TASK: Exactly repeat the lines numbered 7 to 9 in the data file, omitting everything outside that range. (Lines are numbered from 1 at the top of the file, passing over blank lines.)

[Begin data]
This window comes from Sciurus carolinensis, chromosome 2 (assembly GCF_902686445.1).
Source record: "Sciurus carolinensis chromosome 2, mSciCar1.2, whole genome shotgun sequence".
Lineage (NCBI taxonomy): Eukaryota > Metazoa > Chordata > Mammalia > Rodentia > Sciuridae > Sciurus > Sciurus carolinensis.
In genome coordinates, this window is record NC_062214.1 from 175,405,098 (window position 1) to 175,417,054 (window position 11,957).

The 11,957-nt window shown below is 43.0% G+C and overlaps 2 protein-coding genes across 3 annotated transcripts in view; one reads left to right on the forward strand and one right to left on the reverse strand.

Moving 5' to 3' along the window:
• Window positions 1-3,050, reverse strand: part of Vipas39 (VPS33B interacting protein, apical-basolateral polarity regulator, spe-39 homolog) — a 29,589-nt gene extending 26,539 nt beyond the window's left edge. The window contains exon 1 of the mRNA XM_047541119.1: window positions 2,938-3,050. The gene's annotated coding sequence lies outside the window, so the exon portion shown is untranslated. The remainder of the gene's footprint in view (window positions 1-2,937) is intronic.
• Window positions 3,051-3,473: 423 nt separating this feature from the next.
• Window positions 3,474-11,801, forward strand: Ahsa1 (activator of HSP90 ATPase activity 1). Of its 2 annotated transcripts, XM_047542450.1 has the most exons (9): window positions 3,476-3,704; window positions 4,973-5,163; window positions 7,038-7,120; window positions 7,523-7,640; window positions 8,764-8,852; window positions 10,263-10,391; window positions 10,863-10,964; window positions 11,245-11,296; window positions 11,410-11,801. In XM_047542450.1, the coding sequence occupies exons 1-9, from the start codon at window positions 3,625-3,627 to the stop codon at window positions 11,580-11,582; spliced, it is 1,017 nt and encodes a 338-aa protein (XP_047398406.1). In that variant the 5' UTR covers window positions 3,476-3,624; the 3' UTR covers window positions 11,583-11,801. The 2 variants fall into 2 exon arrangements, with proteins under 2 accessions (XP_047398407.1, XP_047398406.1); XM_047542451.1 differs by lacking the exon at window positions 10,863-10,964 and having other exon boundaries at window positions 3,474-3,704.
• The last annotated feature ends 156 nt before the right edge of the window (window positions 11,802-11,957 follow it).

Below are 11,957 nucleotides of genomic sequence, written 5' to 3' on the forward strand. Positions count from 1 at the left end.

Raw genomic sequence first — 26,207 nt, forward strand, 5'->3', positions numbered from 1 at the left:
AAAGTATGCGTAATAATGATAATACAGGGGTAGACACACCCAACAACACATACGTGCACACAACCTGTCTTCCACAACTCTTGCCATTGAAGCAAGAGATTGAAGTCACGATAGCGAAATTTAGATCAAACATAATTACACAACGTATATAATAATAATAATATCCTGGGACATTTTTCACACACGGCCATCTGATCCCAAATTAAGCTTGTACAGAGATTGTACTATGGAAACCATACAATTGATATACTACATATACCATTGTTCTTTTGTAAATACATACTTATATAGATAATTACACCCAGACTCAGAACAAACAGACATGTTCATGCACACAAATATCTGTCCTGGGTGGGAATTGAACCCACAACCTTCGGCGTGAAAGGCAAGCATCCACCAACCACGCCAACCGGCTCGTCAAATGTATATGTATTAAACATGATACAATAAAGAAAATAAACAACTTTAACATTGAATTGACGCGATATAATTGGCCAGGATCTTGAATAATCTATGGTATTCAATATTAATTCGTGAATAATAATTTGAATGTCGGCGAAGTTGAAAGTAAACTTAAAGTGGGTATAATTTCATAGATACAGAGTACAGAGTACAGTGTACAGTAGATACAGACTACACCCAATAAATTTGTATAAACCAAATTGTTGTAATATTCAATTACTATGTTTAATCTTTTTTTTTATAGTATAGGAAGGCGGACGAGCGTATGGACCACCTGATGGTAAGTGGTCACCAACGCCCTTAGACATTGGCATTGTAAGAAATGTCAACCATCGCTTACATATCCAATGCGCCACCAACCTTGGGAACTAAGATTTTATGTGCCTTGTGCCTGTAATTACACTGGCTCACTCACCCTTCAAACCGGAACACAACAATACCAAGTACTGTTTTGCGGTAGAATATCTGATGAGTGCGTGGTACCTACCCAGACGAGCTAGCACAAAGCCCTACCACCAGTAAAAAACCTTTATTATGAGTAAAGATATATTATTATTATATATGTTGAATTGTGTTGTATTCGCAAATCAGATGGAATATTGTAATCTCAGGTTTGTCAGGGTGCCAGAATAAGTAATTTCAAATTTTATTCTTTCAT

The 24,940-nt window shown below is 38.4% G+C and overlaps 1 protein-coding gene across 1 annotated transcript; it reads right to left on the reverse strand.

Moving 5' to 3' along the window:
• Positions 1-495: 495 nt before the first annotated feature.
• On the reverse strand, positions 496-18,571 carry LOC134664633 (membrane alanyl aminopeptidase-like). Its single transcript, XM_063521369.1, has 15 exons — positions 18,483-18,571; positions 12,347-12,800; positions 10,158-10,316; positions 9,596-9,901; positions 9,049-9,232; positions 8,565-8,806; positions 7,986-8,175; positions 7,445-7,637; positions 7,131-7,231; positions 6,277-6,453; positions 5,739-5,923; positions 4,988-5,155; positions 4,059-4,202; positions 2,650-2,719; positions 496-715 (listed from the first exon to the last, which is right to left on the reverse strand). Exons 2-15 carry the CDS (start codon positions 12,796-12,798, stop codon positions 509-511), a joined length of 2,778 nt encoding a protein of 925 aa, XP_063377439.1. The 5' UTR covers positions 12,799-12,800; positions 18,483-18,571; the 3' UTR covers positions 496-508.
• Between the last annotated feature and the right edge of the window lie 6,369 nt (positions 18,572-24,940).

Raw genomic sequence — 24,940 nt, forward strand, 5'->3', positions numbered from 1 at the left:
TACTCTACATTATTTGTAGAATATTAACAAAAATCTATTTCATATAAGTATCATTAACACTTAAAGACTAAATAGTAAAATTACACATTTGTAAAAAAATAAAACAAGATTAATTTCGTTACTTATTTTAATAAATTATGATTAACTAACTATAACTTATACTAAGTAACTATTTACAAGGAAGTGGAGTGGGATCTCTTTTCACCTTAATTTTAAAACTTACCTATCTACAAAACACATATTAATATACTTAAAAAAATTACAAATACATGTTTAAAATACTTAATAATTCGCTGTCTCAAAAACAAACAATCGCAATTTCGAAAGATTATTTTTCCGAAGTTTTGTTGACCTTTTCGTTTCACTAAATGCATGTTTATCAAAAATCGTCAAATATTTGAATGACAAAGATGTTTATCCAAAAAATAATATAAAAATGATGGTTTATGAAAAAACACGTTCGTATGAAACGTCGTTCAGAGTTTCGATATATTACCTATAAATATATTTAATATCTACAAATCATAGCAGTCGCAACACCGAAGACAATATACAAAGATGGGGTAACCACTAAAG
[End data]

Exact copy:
• Window positions 1-3,050, reverse strand: part of Vipas39 (VPS33B interacting protein, apical-basolateral polarity regulator, spe-39 homolog) — a 29,589-nt gene extending 26,539 nt beyond the window's left edge. The window contains exon 1 of the mRNA XM_047541119.1: window positions 2,938-3,050. The gene's annotated coding sequence lies outside the window, so the exon portion shown is untranslated. The remainder of the gene's footprint in view (window positions 1-2,937) is intronic.
• Window positions 3,051-3,473: 423 nt separating this feature from the next.
• Window positions 3,474-11,801, forward strand: Ahsa1 (activator of HSP90 ATPase activity 1). Of its 2 annotated transcripts, XM_047542450.1 has the most exons (9): window positions 3,476-3,704; window positions 4,973-5,163; window positions 7,038-7,120; window positions 7,523-7,640; window positions 8,764-8,852; window positions 10,263-10,391; window positions 10,863-10,964; window positions 11,245-11,296; window positions 11,410-11,801. In XM_047542450.1, the coding sequence occupies exons 1-9, from the start codon at window positions 3,625-3,627 to the stop codon at window positions 11,580-11,582; spliced, it is 1,017 nt and encodes a 338-aa protein (XP_047398406.1). In that variant the 5' UTR covers window positions 3,476-3,624; the 3' UTR covers window positions 11,583-11,801. The 2 variants fall into 2 exon arrangements, with proteins under 2 accessions (XP_047398407.1, XP_047398406.1); XM_047542451.1 differs by lacking the exon at window positions 10,863-10,964 and having other exon boundaries at window positions 3,474-3,704.